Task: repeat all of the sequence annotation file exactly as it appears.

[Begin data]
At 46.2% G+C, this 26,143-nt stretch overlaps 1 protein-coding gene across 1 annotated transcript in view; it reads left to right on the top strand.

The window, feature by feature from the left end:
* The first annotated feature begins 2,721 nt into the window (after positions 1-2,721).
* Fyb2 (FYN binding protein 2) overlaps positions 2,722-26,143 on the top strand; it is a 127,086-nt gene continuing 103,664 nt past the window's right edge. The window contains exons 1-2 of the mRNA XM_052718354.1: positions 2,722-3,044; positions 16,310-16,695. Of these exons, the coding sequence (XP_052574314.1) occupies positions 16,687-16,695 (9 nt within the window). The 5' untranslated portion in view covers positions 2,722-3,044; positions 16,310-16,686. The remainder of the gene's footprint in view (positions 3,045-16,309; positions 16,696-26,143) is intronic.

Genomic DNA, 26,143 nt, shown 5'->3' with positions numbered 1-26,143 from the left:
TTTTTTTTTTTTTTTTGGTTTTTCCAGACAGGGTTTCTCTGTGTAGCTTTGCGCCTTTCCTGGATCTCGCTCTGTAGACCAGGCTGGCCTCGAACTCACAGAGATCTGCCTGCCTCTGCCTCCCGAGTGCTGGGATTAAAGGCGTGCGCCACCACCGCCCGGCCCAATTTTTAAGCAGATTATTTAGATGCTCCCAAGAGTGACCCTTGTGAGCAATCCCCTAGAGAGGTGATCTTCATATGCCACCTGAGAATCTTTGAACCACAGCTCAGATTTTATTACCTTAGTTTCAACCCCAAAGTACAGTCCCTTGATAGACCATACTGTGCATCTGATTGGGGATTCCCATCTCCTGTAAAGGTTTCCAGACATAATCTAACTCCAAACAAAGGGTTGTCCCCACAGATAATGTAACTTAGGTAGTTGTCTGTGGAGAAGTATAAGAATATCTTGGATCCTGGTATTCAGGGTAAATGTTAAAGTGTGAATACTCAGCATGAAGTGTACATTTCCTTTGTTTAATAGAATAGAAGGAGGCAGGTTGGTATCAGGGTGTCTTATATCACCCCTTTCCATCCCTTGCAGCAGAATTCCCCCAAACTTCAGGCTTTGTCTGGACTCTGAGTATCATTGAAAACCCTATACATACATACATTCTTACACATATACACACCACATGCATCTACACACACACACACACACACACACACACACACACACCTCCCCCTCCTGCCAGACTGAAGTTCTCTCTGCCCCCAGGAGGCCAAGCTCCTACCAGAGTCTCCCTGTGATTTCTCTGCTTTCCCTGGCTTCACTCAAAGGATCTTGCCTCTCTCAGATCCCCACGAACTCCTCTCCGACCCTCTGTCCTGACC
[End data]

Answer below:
At 46.2% G+C, this 26,143-nt stretch overlaps 1 protein-coding gene across 1 annotated transcript in view; it reads left to right on the top strand.

The window, feature by feature from the left end:
* The first annotated feature begins 2,721 nt into the window (after positions 1-2,721).
* Fyb2 (FYN binding protein 2) overlaps positions 2,722-26,143 on the top strand; it is a 127,086-nt gene continuing 103,664 nt past the window's right edge. The window contains exons 1-2 of the mRNA XM_052718354.1: positions 2,722-3,044; positions 16,310-16,695. Of these exons, the coding sequence (XP_052574314.1) occupies positions 16,687-16,695 (9 nt within the window). The 5' untranslated portion in view covers positions 2,722-3,044; positions 16,310-16,686. The remainder of the gene's footprint in view (positions 3,045-16,309; positions 16,696-26,143) is intronic.

Genomic DNA, 26,143 nt, shown 5'->3' with positions numbered 1-26,143 from the left:
TTTTTTTTTTTTTTTTGGTTTTTCCAGACAGGGTTTCTCTGTGTAGCTTTGCGCCTTTCCTGGATCTCGCTCTGTAGACCAGGCTGGCCTCGAACTCACAGAGATCTGCCTGCCTCTGCCTCCCGAGTGCTGGGATTAAAGGCGTGCGCCACCACCGCCCGGCCCAATTTTTAAGCAGATTATTTAGATGCTCCCAAGAGTGACCCTTGTGAGCAATCCCCTAGAGAGGTGATCTTCATATGCCACCTGAGAATCTTTGAACCACAGCTCAGATTTTATTACCTTAGTTTCAACCCCAAAGTACAGTCCCTTGATAGACCATACTGTGCATCTGATTGGGGATTCCCATCTCCTGTAAAGGTTTCCAGACATAATCTAACTCCAAACAAAGGGTTGTCCCCACAGATAATGTAACTTAGGTAGTTGTCTGTGGAGAAGTATAAGAATATCTTGGATCCTGGTATTCAGGGTAAATGTTAAAGTGTGAATACTCAGCATGAAGTGTACATTTCCTTTGTTTAATAGAATAGAAGGAGGCAGGTTGGTATCAGGGTGTCTTATATCACCCCTTTCCATCCCTTGCAGCAGAATTCCCCCAAACTTCAGGCTTTGTCTGGACTCTGAGTATCATTGAAAACCCTATACATACATACATTCTTACACATATACACACCACATGCATCTACACACACACACACACACACACACACACACACACACCTCCCCCTCCTGCCAGACTGAAGTTCTCTCTGCCCCCAGGAGGCCAAGCTCCTACCAGAGTCTCCCTGTGATTTCTCTGCTTTCCCTGGCTTCACTCAAAGGATCTTGCCTCTCTCAGATCCCCACGAACTCCTCTCCGACCCTCTGTCCTGACC